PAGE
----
In a cover letter to the report, the GAO’s Anne-Marie Fennell wrote that oil, gas and coal on federally managed land are known as leasable minerals and are subject to “payments in the form of rents and bonuses, which are required to secure and maintain a lease, and royalties, which are based on the value of the minerals that are extracted. These minerals are generally known as leasable minerals. …

“In contrast, other minerals, such as gold, silver, and copper, are governed by the General Mining Act of 1872, which makes these minerals available to operators through a federal claim-patent system that provides the right to explore, extract, and develop the federal mineral deposit without having to pay a royalty. These minerals are generally known as hardrock minerals.”

The Sierra Club issued a statement on the GAO’s findings:

“This report provides an answer to anyone wondering why big polluters are so eager to get their hands on our public lands: big oil and mining companies get bargain basement deals to destroy the mountains, valleys, and rivers owned by everyone else while raking in billions in profits. These big companies are the worst possible tenants American taxpayers could have, devastating the property they have been trusted with by sacrificing our lands and poisoning our water—and then getting rewarded for it.”

The CATO Institute defends the 1872 law:

“Critics of the current law use an egregiously inaccurate methodology to conclude that the ‘economic giveaway’ is quite large. What critics call abuses are simply efficient economic responses to bad laws. The environmental impacts of mining, moreover, are dramatically overstated. Opponents of reform are unfortunately content to accept public ownership of the mineral estate, a regime that inevitably politicizes economic decisionmaking and introduces all of the complications inherent in socialized enterprises.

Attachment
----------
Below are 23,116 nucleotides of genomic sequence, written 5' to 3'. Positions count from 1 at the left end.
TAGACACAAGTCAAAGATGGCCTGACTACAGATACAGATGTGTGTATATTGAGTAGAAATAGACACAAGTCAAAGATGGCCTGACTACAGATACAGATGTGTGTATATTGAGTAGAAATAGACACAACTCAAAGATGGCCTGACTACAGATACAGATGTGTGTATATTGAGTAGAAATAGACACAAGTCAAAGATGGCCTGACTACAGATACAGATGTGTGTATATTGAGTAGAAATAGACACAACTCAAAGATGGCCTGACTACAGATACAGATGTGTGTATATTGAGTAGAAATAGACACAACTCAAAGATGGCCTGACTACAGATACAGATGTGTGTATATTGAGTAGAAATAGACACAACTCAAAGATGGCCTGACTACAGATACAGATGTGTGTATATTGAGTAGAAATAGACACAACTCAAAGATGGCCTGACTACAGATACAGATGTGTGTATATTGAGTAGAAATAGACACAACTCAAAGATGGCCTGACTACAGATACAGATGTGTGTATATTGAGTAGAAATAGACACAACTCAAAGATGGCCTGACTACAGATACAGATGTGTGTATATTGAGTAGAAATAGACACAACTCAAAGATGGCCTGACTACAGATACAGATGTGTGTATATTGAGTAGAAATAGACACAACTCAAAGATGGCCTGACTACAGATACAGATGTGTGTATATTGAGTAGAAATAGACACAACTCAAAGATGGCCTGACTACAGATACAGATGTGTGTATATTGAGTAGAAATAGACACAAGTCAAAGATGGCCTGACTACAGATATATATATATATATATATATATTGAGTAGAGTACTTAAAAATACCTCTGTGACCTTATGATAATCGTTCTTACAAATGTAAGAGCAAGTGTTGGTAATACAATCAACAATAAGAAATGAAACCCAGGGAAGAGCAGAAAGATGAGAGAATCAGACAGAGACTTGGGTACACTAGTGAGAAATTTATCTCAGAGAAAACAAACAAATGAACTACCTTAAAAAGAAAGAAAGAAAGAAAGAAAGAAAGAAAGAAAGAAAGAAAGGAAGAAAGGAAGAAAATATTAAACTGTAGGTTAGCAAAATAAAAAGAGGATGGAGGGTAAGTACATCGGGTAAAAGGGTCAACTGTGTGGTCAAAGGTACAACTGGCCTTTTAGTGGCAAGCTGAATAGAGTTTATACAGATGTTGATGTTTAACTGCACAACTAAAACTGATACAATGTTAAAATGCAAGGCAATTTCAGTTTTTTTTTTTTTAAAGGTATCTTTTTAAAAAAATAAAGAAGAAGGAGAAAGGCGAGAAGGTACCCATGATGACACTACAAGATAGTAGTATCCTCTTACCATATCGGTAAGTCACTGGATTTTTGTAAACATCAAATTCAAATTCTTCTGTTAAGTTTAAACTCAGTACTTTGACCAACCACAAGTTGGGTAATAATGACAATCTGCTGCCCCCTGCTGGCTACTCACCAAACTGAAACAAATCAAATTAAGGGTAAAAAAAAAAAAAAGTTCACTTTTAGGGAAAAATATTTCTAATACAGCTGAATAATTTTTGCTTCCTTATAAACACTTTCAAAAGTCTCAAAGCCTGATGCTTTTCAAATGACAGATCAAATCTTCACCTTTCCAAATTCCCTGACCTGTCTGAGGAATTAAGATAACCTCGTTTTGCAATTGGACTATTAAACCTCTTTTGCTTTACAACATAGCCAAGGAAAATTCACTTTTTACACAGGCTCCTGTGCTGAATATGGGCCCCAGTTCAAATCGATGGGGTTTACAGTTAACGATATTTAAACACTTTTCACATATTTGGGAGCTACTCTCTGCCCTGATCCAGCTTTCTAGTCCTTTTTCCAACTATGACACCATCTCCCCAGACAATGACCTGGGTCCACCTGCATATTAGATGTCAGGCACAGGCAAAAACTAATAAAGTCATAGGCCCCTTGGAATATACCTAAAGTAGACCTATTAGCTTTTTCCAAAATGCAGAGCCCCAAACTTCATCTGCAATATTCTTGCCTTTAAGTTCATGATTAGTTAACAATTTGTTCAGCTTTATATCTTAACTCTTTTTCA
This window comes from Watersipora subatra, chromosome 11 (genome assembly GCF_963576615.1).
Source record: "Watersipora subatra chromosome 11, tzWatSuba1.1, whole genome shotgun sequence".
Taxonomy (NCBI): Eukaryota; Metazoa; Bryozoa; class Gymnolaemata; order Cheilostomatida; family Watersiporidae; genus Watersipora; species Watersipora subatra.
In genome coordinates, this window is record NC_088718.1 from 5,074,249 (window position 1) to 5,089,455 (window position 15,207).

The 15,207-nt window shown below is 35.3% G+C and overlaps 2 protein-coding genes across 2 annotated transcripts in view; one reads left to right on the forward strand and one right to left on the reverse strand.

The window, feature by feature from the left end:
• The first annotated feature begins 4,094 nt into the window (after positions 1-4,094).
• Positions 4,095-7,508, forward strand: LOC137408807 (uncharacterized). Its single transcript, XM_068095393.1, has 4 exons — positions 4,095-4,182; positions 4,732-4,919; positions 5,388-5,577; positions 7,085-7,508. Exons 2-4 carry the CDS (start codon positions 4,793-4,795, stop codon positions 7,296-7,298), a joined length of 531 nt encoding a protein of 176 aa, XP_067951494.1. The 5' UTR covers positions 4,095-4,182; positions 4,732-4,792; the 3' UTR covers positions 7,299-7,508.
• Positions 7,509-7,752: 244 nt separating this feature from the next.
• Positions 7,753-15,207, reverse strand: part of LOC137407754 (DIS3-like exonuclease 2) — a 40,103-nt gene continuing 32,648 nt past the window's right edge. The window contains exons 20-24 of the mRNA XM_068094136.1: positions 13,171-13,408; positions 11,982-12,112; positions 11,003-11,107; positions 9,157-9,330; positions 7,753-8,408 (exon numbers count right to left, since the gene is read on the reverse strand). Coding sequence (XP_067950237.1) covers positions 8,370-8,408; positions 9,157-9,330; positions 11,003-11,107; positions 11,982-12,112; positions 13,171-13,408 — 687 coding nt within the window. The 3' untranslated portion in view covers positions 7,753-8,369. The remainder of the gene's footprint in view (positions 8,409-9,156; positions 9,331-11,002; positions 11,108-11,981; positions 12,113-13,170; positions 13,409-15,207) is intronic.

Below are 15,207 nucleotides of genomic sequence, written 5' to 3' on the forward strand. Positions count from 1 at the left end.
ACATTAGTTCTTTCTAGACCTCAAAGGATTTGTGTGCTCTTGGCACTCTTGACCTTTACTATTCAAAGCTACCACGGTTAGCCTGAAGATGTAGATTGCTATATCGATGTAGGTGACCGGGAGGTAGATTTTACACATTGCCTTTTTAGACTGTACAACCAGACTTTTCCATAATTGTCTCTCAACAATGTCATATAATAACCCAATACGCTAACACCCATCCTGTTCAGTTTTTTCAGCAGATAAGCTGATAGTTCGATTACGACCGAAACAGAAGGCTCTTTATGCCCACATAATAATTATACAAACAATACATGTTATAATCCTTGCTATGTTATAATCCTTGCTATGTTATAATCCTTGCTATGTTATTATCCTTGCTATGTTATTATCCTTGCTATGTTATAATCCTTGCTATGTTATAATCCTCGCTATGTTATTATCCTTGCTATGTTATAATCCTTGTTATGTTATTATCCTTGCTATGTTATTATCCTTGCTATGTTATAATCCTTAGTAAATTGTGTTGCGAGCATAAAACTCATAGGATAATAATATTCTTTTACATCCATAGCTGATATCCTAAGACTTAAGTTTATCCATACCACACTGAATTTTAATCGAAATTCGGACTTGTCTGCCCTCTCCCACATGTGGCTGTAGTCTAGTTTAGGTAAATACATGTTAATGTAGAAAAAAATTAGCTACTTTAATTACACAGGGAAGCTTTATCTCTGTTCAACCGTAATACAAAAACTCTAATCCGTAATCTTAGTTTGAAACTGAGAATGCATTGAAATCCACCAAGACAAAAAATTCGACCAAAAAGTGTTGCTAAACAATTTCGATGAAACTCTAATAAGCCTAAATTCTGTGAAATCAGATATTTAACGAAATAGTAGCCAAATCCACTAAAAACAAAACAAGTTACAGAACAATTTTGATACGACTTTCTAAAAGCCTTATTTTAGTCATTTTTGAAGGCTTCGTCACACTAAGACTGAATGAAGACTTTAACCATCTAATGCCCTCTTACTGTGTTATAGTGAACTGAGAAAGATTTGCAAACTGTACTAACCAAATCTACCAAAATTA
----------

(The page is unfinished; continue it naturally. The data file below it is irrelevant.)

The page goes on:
“Defenders of the current regime also argue that valuable mineral deposits are unique and rare. Thus, they believe that a law prohibiting alternative uses of mining land is the best policy. That argument, in turn, has two important implicit premises, one of which is valid and vital, and the other of which is wrong. The valid premise is that the government must adopt simple rules because it cannot handle complexities. The invalid proposition is that government should, nevertheless, control private decisions about how land is used.”

Former U.S. Sen. Dale Bumpers, a frequent Reid opponent in efforts to change the 1872 law, has called it “a license to steal.” Bumpers wrote in 1998:

“Here’s how the law works: Anyone, and I mean anyone, can drive four stakes into the ground on federally owned lands in the West, delineate the four corners of a 20-acre tract, and file a hardrock-mining claim on that 20 acres. There’s no limit on how many claims one may own, and the claim will remain in effect as long as the owner pays $100 a year per claim. What’s more, whereas oil, gas, and coal companies must pay substantial royalties to taxpayers for the right to extract those resources from public land, the hardrock-mining companies pay nothing for extraction rights on their claims—not a dime.”

The General Mining Law of 1872 was sponsored by U.S. Sen. William Stewart of Nevada, a mining man who was not overly disturbed by the niceties of conflicts of interest, at a time when state officials back in Nevada were battling Stewart’s industry colleagues.

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About Dennis Myers 1397 Articles
Dennis Myers was the news editor of the Reno News & Review. He was a journalist for more than four decades. In 1987-88 he was chief deputy secretary of state of Nevada. He was coauthor of Uniquely Nevada, a children’s history textbook, and a contributor to the books The Mythical West and Covering the Courts in Nevada. In September, 2020, he was inducted into the Nevada Newspaper Hall of Fame.